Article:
Since brick is often used on Colonial and English homes, it tends to give a home a completely different look compared to other siding types. While it comes in a variety of colors, there are not as many options as materials like vinyl or wood. However, brick Maryland siding is very durable and requires virtually no maintenance.


Stucco consists of cement, lime, and sand, which essentially creates a shell around your home. Stucco is very insulating and is low maintenance, however, it tends to be more costly than other siding materials. It also is very durable, but can’t withstand a lot of water, so it’s not recommended for homes in rainy areas.


When it comes to siding that gives your home a unique look and texture, some homeowners turn to stone. Stone is considered the most durable siding option available, but is often on the costly side, since the stones have to be harvested and finished before they can even be installed.

Fiber Cement

Fiber cement siding is made from wood pulp, cement, clay, and sand, and it can be molded to look like a variety of styles, from wood to stone to stucco. It also can withstand heat and is low maintenance. It tends to be more costly, however, than materials like vinyl or wood because it’s harder to install.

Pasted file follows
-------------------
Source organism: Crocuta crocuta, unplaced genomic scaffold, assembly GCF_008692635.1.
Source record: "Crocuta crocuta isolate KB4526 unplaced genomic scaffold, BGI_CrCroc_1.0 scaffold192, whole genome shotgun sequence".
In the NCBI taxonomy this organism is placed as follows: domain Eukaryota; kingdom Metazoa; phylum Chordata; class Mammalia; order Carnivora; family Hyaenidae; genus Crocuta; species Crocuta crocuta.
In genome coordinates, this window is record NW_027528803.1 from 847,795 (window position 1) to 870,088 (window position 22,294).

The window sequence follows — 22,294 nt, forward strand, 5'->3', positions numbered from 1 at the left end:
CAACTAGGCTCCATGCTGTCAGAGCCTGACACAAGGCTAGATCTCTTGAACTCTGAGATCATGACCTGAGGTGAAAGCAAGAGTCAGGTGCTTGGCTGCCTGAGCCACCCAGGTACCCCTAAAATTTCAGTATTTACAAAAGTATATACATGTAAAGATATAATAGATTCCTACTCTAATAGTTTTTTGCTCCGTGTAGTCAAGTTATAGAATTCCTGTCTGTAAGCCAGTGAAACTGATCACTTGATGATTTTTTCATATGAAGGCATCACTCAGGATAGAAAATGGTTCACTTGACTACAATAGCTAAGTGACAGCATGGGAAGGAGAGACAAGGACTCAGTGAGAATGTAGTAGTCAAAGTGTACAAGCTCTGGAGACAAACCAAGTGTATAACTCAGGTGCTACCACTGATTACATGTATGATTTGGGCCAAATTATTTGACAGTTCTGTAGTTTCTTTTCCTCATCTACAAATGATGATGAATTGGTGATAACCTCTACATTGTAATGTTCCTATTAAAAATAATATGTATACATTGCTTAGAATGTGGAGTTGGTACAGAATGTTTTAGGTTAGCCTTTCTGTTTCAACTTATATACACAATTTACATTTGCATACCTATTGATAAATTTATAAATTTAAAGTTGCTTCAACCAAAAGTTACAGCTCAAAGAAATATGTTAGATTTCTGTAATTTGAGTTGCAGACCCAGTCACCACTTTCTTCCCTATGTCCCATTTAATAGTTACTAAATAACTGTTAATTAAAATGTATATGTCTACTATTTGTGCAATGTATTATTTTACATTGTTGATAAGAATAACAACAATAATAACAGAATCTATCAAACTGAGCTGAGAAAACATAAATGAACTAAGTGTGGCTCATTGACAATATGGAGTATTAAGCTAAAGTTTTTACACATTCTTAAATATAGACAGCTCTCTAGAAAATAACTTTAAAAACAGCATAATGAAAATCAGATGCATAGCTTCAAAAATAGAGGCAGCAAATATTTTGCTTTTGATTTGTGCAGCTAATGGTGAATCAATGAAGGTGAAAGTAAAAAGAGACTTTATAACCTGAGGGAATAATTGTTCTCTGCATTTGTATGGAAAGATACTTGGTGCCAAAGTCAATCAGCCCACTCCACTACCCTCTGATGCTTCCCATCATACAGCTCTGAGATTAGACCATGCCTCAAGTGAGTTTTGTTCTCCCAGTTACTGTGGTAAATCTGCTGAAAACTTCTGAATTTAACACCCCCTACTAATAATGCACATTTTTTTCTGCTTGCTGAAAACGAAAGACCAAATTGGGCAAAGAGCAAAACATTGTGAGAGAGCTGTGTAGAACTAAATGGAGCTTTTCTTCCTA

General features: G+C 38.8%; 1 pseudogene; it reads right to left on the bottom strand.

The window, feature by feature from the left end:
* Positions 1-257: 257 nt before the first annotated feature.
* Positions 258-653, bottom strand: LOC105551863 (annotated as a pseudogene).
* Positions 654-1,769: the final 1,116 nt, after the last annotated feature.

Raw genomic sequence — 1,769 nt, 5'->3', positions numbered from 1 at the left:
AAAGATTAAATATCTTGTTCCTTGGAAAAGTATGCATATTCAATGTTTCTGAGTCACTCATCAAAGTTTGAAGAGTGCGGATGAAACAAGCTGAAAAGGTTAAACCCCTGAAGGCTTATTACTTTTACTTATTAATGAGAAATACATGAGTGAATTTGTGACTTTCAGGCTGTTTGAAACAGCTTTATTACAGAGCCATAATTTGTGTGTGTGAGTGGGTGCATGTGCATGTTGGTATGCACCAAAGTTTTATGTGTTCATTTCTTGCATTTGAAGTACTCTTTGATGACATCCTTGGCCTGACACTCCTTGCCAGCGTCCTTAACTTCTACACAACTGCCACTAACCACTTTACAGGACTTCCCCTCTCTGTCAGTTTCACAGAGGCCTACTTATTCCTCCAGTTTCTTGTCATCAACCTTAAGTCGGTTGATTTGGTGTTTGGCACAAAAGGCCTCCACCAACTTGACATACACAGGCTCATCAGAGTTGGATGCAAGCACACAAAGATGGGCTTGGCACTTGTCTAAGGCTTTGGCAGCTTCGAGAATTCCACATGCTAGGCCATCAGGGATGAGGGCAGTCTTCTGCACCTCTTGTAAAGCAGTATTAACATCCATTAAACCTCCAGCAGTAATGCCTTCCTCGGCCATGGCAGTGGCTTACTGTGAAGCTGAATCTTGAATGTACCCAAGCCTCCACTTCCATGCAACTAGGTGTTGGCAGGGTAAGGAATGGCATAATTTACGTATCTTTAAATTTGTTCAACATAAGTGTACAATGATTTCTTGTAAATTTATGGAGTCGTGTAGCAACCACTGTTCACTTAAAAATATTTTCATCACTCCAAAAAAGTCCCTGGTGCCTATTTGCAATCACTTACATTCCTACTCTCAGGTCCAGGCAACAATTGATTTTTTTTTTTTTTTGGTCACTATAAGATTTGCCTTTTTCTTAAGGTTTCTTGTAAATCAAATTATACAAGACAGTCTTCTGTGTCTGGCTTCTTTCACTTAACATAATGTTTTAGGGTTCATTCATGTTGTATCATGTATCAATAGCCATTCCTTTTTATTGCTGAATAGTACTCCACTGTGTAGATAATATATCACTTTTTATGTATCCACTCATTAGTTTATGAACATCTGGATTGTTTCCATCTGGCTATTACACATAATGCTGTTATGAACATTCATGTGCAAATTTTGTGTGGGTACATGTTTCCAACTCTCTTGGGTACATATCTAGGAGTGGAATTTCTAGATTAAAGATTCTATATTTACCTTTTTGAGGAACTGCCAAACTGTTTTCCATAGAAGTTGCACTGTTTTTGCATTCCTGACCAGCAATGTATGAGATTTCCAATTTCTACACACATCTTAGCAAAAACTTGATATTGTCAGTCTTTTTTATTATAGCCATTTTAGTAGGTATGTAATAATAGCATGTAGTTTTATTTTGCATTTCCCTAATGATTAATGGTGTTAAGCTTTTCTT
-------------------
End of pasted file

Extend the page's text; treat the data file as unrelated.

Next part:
Aluminum siding is known to withstand both hot temperatures and cold temperatures without damaging, however, it needs to be paired with a good insulation because it has the potential to draw heat from your home in the winter and add heat to your home in the summer.

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Attics, Moisture, and Mold: Part 3